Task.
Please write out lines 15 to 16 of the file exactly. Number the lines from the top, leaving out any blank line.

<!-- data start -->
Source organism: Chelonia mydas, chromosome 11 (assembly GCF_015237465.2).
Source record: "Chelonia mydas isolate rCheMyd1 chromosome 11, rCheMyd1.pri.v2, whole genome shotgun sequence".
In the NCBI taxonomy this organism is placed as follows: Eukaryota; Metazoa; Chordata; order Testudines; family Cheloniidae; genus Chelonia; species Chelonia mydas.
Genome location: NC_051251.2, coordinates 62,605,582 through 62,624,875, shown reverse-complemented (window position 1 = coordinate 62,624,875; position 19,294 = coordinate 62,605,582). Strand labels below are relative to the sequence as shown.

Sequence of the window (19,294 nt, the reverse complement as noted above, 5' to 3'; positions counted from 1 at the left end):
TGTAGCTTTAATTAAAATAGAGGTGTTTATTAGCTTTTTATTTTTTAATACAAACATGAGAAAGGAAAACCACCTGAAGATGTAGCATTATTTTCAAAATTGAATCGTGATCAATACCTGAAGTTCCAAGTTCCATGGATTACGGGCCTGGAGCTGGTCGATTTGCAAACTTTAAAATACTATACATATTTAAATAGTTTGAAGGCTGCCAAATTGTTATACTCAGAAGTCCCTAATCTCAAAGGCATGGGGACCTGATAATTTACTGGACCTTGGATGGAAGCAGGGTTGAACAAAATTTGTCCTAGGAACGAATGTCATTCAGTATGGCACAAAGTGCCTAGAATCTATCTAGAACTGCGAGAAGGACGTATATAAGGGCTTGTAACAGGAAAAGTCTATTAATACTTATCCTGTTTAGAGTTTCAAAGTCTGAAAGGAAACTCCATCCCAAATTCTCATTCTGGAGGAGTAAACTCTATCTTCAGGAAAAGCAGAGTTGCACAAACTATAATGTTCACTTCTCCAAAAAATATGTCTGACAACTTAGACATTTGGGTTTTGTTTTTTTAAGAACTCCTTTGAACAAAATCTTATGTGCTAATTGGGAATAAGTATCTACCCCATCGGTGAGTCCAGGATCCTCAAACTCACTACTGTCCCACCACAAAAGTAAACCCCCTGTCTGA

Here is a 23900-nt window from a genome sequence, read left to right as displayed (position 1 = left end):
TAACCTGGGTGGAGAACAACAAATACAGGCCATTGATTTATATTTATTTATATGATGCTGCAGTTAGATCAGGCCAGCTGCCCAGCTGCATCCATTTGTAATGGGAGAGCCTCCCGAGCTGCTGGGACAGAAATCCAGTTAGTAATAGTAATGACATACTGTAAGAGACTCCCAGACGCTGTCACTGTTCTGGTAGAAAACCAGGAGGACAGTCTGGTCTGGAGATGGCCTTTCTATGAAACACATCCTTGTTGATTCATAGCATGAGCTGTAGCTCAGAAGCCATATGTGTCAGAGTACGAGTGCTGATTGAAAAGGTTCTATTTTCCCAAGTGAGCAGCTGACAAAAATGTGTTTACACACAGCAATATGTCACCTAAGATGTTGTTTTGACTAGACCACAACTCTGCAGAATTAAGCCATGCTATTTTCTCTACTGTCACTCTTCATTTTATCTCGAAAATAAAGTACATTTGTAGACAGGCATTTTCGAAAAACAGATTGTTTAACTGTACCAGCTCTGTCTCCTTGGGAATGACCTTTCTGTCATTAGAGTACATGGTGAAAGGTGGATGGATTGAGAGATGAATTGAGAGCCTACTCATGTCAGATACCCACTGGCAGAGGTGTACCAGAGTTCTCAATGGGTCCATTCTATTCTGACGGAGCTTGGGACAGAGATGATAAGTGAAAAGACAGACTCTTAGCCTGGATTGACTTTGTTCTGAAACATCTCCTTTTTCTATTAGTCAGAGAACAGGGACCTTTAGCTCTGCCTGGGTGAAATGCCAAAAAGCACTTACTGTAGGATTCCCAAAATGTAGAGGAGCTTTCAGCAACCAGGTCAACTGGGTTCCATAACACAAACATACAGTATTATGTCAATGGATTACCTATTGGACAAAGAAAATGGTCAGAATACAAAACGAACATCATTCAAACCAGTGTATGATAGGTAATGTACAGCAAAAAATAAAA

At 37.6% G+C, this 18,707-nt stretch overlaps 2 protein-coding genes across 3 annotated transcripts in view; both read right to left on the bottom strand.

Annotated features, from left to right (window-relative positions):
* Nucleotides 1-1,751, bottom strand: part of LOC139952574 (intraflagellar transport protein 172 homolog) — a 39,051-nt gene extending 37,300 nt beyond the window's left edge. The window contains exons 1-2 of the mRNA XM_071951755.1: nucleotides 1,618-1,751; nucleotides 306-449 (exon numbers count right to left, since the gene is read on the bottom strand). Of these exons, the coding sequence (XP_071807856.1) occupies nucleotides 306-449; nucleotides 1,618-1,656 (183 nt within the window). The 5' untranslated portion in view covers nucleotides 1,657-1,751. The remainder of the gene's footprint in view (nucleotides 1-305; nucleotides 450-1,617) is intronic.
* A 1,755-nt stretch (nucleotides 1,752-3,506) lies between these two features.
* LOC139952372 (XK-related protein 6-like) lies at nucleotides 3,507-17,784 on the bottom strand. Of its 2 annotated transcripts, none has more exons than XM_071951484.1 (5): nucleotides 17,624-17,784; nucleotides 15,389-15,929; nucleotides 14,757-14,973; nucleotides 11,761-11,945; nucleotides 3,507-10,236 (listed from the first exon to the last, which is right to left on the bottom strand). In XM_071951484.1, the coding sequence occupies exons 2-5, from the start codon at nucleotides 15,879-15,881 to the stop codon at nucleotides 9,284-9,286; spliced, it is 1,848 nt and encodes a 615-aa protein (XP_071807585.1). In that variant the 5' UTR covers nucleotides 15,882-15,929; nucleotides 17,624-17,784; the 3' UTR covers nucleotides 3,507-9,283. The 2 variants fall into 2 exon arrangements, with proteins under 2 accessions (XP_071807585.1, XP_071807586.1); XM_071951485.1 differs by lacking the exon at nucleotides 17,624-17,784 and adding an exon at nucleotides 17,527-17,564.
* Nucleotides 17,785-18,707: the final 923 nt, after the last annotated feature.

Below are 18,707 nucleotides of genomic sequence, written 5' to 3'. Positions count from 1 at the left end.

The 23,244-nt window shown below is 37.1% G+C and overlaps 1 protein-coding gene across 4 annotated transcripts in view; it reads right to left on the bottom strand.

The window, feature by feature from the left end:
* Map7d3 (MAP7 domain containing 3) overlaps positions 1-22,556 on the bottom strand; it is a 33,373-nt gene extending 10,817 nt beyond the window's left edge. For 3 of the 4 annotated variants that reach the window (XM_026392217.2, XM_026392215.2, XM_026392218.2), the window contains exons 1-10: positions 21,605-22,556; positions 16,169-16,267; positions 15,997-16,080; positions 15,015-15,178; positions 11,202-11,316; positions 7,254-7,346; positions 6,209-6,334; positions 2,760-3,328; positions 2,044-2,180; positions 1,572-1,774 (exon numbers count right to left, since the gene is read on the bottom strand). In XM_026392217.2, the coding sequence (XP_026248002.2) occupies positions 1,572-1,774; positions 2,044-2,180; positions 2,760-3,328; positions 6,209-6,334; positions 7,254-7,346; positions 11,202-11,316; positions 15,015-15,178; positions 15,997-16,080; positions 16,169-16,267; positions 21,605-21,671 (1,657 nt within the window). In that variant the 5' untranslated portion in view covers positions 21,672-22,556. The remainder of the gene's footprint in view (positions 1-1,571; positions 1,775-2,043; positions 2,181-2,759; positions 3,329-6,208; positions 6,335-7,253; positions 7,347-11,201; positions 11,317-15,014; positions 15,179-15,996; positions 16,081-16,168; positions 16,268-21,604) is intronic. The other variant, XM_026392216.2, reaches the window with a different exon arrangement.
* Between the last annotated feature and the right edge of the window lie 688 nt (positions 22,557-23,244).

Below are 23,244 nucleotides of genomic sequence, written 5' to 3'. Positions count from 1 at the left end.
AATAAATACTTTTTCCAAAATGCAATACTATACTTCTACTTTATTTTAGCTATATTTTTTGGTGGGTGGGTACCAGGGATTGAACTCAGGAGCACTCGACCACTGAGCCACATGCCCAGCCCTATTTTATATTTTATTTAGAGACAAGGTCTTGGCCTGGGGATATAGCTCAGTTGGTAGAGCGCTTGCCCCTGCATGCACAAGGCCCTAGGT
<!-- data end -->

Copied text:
Below are 18,707 nucleotides of genomic sequence, written 5' to 3'. Positions count from 1 at the left end.

The 23,244-nt window shown below is 37.1% G+C and overlaps 1 protein-coding gene across 4 annotated transcripts in view; it reads right to left on the bottom strand.